So not only do patients often make poor short-term decisions to forgo needed care, doctors and health care institutions often make decisions to give more care (or more expensive care) than the evidence really calls for.
To put it in its simplest terms, what’s missing is (1) providers bundling services into products, and (2) payers differentiating between providers on the basis of the quality of outcome. A cardio CT scan is a test. A “heart evaluation” would be a product, which might include a CT angiogram, an ultrafast CT scan, a stress test, a catheterization or any mix of these and other tests, depending on the patient’s history and symptoms.
Packaging the evaluation as a product with a price and spreading it over populations (“We will provide heart evaluation service for these 1,000 employees for this amount per year”) eliminates any incentive to do unnecessary tests to amortize the cost of the CT scanner. Publicly reporting the outcomes—in this case, cost versus false negatives—eliminates the incentive to avoid necessary tests when one is indicated.
And you get real business rewards for doing it better. You build a better diabetes management program, and I jigger the co-pays to encourage patients to come to you. You make money by using lean management techniques and outcomes feedback to determine what works and eliminate what does not work, to do it all better faster cheaper, to get your costs down and effectiveness up, and so increase your margins.
Steps to VBSD
Value-based system design will not emerge silently and without coaxing from the fog of today’s health care. A number of barriers stand in the way. To create a system that works, providers need to do a number of things:
Digitize. You can’t do this unless your data universe is not only digitized, but integrated, so that cost data, clinical data and workflow data can be aggregated, analyzed and tracked. At the same time, this means developing full health assessment data for all patients. This is the employers’ or insurers’ responsibility, but it is a product the provider can offer.
Integrate VBID with disease management programs. Getting people to actually undergo tests, fill their prescriptions and take their pills is just the first step. Insurance design should be guiding patients into full disease management—which can and should be a product that you provide.
Develop disease management programs that are broadly defined. They should include proven alternatives, such as acupuncture for back pain, yoga for flexibility and joint pain, or diet and exercise programs for cardiovascular disease. Sticking with allopathic cut-and-dose as the sole product answer for all problems is one of the reasons our health care is so inefficient and ineffective.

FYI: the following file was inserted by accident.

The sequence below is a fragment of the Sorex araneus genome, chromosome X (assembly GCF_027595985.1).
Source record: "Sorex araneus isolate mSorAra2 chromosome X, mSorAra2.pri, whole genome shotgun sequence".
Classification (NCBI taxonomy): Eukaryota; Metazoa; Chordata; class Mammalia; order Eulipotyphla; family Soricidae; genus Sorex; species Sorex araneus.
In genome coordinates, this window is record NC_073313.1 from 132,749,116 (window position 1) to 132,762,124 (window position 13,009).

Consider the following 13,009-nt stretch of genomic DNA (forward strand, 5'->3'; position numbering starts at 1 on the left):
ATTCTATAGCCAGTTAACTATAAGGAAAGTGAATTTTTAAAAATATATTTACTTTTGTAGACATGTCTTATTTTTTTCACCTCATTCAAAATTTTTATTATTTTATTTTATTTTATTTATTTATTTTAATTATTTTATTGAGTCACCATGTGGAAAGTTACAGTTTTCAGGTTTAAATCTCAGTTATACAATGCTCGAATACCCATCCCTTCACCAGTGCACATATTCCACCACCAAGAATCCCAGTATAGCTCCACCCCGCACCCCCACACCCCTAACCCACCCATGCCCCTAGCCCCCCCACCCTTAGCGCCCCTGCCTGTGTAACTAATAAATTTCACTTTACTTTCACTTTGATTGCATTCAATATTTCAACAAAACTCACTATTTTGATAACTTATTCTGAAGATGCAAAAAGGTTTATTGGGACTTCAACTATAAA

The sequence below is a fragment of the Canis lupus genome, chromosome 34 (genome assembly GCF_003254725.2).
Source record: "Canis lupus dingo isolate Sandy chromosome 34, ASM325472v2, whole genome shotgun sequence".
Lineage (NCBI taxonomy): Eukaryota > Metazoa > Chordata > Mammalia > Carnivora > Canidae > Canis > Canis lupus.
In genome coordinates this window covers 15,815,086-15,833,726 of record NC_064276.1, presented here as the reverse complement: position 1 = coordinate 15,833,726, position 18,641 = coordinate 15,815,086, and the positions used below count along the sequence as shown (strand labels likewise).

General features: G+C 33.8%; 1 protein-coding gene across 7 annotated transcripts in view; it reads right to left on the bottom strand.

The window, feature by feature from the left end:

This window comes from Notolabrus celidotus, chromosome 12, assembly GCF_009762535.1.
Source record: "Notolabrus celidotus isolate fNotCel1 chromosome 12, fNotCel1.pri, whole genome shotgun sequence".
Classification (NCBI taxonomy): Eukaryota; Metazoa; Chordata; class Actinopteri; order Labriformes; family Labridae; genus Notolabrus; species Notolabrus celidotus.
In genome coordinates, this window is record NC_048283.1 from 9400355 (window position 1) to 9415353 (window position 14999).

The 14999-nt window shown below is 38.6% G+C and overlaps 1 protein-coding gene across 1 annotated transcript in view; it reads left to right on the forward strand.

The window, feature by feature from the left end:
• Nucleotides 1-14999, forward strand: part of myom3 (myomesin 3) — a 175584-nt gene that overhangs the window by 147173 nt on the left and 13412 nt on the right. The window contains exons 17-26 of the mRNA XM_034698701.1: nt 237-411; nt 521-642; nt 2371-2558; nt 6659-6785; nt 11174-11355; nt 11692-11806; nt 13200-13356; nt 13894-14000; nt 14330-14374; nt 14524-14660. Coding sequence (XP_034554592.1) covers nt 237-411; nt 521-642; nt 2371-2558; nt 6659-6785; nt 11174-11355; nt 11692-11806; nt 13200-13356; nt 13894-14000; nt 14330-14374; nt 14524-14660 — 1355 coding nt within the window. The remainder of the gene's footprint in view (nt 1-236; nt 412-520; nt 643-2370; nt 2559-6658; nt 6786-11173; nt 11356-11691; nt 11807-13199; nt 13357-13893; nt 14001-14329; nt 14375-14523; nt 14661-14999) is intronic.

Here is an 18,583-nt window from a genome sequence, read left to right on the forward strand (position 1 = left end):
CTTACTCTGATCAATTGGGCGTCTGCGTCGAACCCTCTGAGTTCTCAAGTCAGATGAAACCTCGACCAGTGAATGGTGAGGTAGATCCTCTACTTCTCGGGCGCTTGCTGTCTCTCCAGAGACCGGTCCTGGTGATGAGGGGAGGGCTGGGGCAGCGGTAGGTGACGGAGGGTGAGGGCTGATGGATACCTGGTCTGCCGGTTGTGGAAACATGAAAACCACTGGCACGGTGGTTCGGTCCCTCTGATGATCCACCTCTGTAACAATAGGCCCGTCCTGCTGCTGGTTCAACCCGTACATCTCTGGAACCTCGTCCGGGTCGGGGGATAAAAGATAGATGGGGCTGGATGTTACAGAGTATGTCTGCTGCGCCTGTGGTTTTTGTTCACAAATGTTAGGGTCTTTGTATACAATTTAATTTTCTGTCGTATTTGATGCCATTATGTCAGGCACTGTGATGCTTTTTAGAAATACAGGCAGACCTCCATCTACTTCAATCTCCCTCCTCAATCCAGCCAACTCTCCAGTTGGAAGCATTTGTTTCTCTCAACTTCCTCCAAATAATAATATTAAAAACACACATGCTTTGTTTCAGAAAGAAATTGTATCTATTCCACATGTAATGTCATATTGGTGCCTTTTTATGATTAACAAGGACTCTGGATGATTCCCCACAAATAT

Target areas that have been clearly identified by
research as being high-value. Offer a high return on the invested dollar (such as blood-pressure reduction), or low-value (such as back surgery for chronic pain).
Target particular syndromes and patient populations for whom (as Chernew, Rosen and Fendrick delineate it) (1) the risk is high, (2) the cost of a bad outcome is high, (3) you can identify a service or product that is very effective at preventing the bad outcome and (4) the patients are very responsive to the incentives that you, the health plan or the employer can offer.
Strengthen communication with your patients, with their employers, with the health plans and with any unions involved. Studies and field experience both show that patients and organizations will support smart system design if they understand its real health and financial benefits and goals.
Work toward changes in legal definitions of health savings accounts, in Medicare and Medicaid regulations, state laws and union contracts that restrict medical practice in unhelpful ways. For instance, they may disallow payment for any group activity, for preventive activities, for patient education or for online interaction. Often, even when allowed, payments for such activities are disproportionately low.
Work with employers to make sure that VBID is extended to all their employees, to avoid adverse selection.
Changing the System
As I have written before, providers may need to get into the insurance market simply to get paid honestly, and to deliver their customers from the fear of “post-claim underwriting.” But value-based insurance design offers the further opportunity to enter that market with a competitive edge on the insurance side. Value-based system design extends that competitive edge into the provider side as well. In fact, for this same reason, any “captive” insurance entity should provide insurance not only for your own services, but for those of all providers in the area—driving other health plans and other providers into competition with you based on value.
The future of health care is not just about finding more and more equitable funding for the system as it is, it’s about changing the system. There are reasons we run a system that is 50 percent more expensive than that of our nearest rivals, and roughly twice as expensive as other developed countries, with worse results. Those reasons are rooted in the lack of feedback in the system, the lack of measurement of real effectiveness and efficiency, and the lack of reward for doing it better faster cheaper.
Any nuanced shifts in the system that reward real effectiveness and efficiency—that allow the customer to answer the question, “Did you get what you paid for?”—will have a large-scale catalytic effect, precipitating massive positive changes.